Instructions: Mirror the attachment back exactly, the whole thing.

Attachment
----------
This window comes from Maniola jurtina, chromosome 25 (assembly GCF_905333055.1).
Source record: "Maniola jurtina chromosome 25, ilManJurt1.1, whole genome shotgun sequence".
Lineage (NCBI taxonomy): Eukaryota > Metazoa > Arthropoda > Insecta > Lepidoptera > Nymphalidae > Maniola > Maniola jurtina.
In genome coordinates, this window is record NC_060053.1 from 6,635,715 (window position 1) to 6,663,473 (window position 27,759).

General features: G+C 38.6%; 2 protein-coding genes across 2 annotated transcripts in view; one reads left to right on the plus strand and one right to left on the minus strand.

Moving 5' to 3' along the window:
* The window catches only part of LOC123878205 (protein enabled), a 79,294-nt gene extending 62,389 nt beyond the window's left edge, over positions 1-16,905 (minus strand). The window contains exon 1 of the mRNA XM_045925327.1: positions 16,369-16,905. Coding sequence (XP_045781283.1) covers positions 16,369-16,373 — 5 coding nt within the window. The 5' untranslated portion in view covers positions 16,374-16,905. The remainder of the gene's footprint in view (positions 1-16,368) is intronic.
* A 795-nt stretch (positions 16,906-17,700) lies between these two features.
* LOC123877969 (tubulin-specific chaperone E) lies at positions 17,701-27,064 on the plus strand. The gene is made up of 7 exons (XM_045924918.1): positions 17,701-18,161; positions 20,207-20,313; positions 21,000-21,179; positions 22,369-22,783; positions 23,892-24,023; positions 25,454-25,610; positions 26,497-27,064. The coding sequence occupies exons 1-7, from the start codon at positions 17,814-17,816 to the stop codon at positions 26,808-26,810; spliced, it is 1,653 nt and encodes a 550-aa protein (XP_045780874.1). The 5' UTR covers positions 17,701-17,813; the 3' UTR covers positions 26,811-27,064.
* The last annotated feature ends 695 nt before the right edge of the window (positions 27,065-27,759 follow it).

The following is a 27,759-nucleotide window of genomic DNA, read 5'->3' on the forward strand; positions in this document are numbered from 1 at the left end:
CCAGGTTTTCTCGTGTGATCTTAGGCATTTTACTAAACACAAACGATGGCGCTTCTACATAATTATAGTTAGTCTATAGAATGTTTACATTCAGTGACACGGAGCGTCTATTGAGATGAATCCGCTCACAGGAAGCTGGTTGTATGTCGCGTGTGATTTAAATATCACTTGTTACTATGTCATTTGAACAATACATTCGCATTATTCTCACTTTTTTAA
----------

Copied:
This window comes from Maniola jurtina, chromosome 25 (assembly GCF_905333055.1).
Source record: "Maniola jurtina chromosome 25, ilManJurt1.1, whole genome shotgun sequence".
Lineage (NCBI taxonomy): Eukaryota > Metazoa > Arthropoda > Insecta > Lepidoptera > Nymphalidae > Maniola > Maniola jurtina.
In genome coordinates, this window is record NC_060053.1 from 6,635,715 (window position 1) to 6,663,473 (window position 27,759).

General features: G+C 38.6%; 2 protein-coding genes across 2 annotated transcripts in view; one reads left to right on the plus strand and one right to left on the minus strand.

Moving 5' to 3' along the window:
* The window catches only part of LOC123878205 (protein enabled), a 79,294-nt gene extending 62,389 nt beyond the window's left edge, over positions 1-16,905 (minus strand). The window contains exon 1 of the mRNA XM_045925327.1: positions 16,369-16,905. Coding sequence (XP_045781283.1) covers positions 16,369-16,373 — 5 coding nt within the window. The 5' untranslated portion in view covers positions 16,374-16,905. The remainder of the gene's footprint in view (positions 1-16,368) is intronic.
* A 795-nt stretch (positions 16,906-17,700) lies between these two features.
* LOC123877969 (tubulin-specific chaperone E) lies at positions 17,701-27,064 on the plus strand. The gene is made up of 7 exons (XM_045924918.1): positions 17,701-18,161; positions 20,207-20,313; positions 21,000-21,179; positions 22,369-22,783; positions 23,892-24,023; positions 25,454-25,610; positions 26,497-27,064. The coding sequence occupies exons 1-7, from the start codon at positions 17,814-17,816 to the stop codon at positions 26,808-26,810; spliced, it is 1,653 nt and encodes a 550-aa protein (XP_045780874.1). The 5' UTR covers positions 17,701-17,813; the 3' UTR covers positions 26,811-27,064.
* The last annotated feature ends 695 nt before the right edge of the window (positions 27,065-27,759 follow it).

The following is a 27,759-nucleotide window of genomic DNA, read 5'->3' on the forward strand; positions in this document are numbered from 1 at the left end:
CCAGGTTTTCTCGTGTGATCTTAGGCATTTTACTAAACACAAACGATGGCGCTTCTACATAATTATAGTTAGTCTATAGAATGTTTACATTCAGTGACACGGAGCGTCTATTGAGATGAATCCGCTCACAGGAAGCTGGTTGTATGTCGCGTGTGATTTAAATATCACTTGTTACTATGTCATTTGAACAATACATTCGCATTATTCTCACTTTTTTAA